Rep. Steny Hoyer (D-Md.) on Tuesday defended the Obama administration's domestic spying programs, arguing that, unlike the secret surveillance under President George W. Bush, the current programs appear legal. [WATCH VIDEO]
Hoyer, the Democratic whip, joined a growing list of congressional leaders from both parties in arguing that Edward Snowden, a former CIA contractor who leaked information about the spying programs, has jeopardized national security.
"This certainly compromises the intelligence gathering abilities of the United States and to that extent is helpful to … those who would cause us harm," he said.
The National Security Agency (NSA) has come under the spotlight in the last week after The Guardian revealed that the agency is collecting data related to all phone calls — foreign and domestic — made on the Verizon network. The Guardian and The Washington Post also uncovered a separate NSA program, dubbed PRISM, that's gathering Internet data from foreign users.
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The news has relaunched the debate over how far the government should be allowed to go to protect Americans from terrorist threats.
Under the Bush administration, the NSA came under fire after it was revealed that the agency was tapping domestic phone calls without a court order. By contrast, the Obama administration received the authority to conduct its surveillance from the Foreign Intelligence Surveillance Court, according to reports.
In another distinction, the NSA under Bush was said to monitor the content of the communications it was intercepting — a level of detail the Obama administration has reportedly not sought in its blanket sweeps.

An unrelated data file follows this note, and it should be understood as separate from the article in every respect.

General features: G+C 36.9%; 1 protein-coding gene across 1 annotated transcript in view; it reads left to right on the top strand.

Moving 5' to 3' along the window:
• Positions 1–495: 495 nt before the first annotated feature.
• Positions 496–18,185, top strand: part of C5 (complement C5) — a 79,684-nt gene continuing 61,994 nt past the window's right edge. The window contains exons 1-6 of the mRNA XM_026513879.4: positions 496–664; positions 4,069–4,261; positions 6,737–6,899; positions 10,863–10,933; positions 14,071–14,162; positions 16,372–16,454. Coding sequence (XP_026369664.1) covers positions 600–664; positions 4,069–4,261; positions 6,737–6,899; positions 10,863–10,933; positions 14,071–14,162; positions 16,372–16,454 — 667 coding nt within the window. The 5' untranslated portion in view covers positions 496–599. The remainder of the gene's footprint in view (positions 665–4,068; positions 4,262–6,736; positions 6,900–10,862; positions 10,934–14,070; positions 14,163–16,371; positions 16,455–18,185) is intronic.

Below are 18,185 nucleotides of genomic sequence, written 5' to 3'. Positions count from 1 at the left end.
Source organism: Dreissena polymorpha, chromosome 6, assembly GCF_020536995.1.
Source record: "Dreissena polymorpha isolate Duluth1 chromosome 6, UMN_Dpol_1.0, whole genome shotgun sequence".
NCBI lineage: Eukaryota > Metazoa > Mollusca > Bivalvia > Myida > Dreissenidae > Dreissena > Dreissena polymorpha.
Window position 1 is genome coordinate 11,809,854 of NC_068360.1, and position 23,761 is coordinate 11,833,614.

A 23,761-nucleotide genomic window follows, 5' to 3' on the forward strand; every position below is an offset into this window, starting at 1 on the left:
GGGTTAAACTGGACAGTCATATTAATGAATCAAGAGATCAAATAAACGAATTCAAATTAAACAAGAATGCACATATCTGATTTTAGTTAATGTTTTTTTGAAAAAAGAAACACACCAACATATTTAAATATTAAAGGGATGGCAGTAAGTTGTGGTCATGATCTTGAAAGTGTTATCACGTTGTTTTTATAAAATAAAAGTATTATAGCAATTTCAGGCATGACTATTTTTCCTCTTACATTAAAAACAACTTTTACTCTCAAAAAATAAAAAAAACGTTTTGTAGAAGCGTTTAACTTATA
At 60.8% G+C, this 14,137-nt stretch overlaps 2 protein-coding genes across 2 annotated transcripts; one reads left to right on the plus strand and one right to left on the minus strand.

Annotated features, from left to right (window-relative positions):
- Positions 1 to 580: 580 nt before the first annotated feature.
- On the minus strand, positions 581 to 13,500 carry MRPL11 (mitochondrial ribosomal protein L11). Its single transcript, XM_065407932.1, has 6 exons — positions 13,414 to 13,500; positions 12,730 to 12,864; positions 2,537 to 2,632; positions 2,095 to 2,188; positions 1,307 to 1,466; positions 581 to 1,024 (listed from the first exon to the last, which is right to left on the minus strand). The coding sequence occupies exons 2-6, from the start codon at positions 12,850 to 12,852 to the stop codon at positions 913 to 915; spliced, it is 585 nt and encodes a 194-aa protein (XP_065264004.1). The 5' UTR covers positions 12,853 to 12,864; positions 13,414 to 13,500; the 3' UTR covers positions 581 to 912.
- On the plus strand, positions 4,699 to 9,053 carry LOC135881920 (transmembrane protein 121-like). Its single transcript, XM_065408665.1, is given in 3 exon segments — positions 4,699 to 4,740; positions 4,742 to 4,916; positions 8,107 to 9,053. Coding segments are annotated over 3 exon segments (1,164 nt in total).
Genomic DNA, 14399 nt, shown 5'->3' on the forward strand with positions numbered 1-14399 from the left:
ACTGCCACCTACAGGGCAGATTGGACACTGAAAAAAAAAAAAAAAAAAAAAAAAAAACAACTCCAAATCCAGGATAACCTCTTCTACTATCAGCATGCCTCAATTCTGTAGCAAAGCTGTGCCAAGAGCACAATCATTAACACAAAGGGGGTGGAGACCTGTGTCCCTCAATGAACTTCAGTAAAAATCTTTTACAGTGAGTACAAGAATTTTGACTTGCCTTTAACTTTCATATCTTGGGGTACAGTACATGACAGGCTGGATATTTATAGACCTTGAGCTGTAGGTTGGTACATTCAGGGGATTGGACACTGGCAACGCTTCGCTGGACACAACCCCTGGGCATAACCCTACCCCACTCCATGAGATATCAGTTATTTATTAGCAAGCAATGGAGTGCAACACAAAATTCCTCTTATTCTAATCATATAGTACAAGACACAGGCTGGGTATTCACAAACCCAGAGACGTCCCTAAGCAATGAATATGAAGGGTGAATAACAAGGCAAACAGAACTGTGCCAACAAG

Some members of Congress are grumbling that the administration has left them in the dark about the existence of the spying programs. But Hoyer on Tuesday defended the process by which Congress is informed of security issues, saying the administration has briefed the members of the Judiciary and Intelligence committees on the programs.
"Whether all 535 members were personally briefed, I doubt that. That's not the process," Hoyer said. "If members of Congress wanted a briefing — obviously all members of Congress have secret clearances … they could get it."
Hoyer said there was "a general meeting" on the Patriot Act for all members in May 2011, and the NSA programs "could well have been a part of that."
"My presumption is, although I don't have specific memory of it, that there was some reference to interception of communications at that time," he said. "But to the extent of what's been going on, I learned about it in the press."
The comments arrive as some liberal House Democrats — who have long criticized the Patriot Act as granting too much power to the president — are eying legislation to scale back executive surveillance powers.
Hoyer said it's too early to say whether Congress should look at tweaking the law to grant Congress more oversight of the administration's surveillance programs.
"It is a worthy question to pursue," Hoyer said. "I want to have a much fuller understanding [of the programs]. … We have a responsibility to look at that."
Hoyer cited a recent poll indicating that most Americans appear willing to sacrifice some privacy for the sake of security.
"While they're concerned about their privacy, they're more concerned about their security. And they see the benefit of making sure that authorities have enough information to interdict and to prevent terrorist acts," Hoyer said. "Having said that, Americans feel very strongly about their civil liberties and privacy, as do I, and we need to ensure the proper oversight."
Both the House and Senate will be briefed Tuesday by officials from the NSA, FBI and DOJ, among other agencies.
This post was updated at 3:54 p.m.